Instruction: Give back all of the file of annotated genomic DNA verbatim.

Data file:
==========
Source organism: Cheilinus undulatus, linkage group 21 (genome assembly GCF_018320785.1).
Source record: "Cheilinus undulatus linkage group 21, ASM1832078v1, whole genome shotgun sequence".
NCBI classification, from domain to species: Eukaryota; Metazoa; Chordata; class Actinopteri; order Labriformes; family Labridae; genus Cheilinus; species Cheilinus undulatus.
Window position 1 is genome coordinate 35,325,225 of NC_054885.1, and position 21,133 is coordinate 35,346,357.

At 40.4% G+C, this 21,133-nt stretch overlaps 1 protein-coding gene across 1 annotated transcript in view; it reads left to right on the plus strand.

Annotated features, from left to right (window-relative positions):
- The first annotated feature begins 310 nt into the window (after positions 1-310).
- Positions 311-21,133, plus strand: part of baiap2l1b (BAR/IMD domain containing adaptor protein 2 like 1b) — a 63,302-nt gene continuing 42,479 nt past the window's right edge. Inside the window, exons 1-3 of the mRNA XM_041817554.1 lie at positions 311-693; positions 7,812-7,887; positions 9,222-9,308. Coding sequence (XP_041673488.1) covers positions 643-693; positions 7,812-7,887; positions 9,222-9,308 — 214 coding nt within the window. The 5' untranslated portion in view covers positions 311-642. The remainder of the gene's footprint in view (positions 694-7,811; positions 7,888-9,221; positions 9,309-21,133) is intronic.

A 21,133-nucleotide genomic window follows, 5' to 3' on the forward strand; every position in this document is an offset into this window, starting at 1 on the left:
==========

Source organism: Cheilinus undulatus, linkage group 21 (genome assembly GCF_018320785.1).
Source record: "Cheilinus undulatus linkage group 21, ASM1832078v1, whole genome shotgun sequence".
NCBI classification, from domain to species: Eukaryota; Metazoa; Chordata; class Actinopteri; order Labriformes; family Labridae; genus Cheilinus; species Cheilinus undulatus.
Window position 1 is genome coordinate 35,325,225 of NC_054885.1, and position 21,133 is coordinate 35,346,357.

At 40.4% G+C, this 21,133-nt stretch overlaps 1 protein-coding gene across 1 annotated transcript in view; it reads left to right on the plus strand.

Annotated features, from left to right (window-relative positions):
- The first annotated feature begins 310 nt into the window (after positions 1-310).
- Positions 311-21,133, plus strand: part of baiap2l1b (BAR/IMD domain containing adaptor protein 2 like 1b) — a 63,302-nt gene continuing 42,479 nt past the window's right edge. Inside the window, exons 1-3 of the mRNA XM_041817554.1 lie at positions 311-693; positions 7,812-7,887; positions 9,222-9,308. Coding sequence (XP_041673488.1) covers positions 643-693; positions 7,812-7,887; positions 9,222-9,308 — 214 coding nt within the window. The 5' untranslated portion in view covers positions 311-642. The remainder of the gene's footprint in view (positions 694-7,811; positions 7,888-9,221; positions 9,309-21,133) is intronic.

A 21,133-nucleotide genomic window follows, 5' to 3' on the forward strand; every position in this document is an offset into this window, starting at 1 on the left: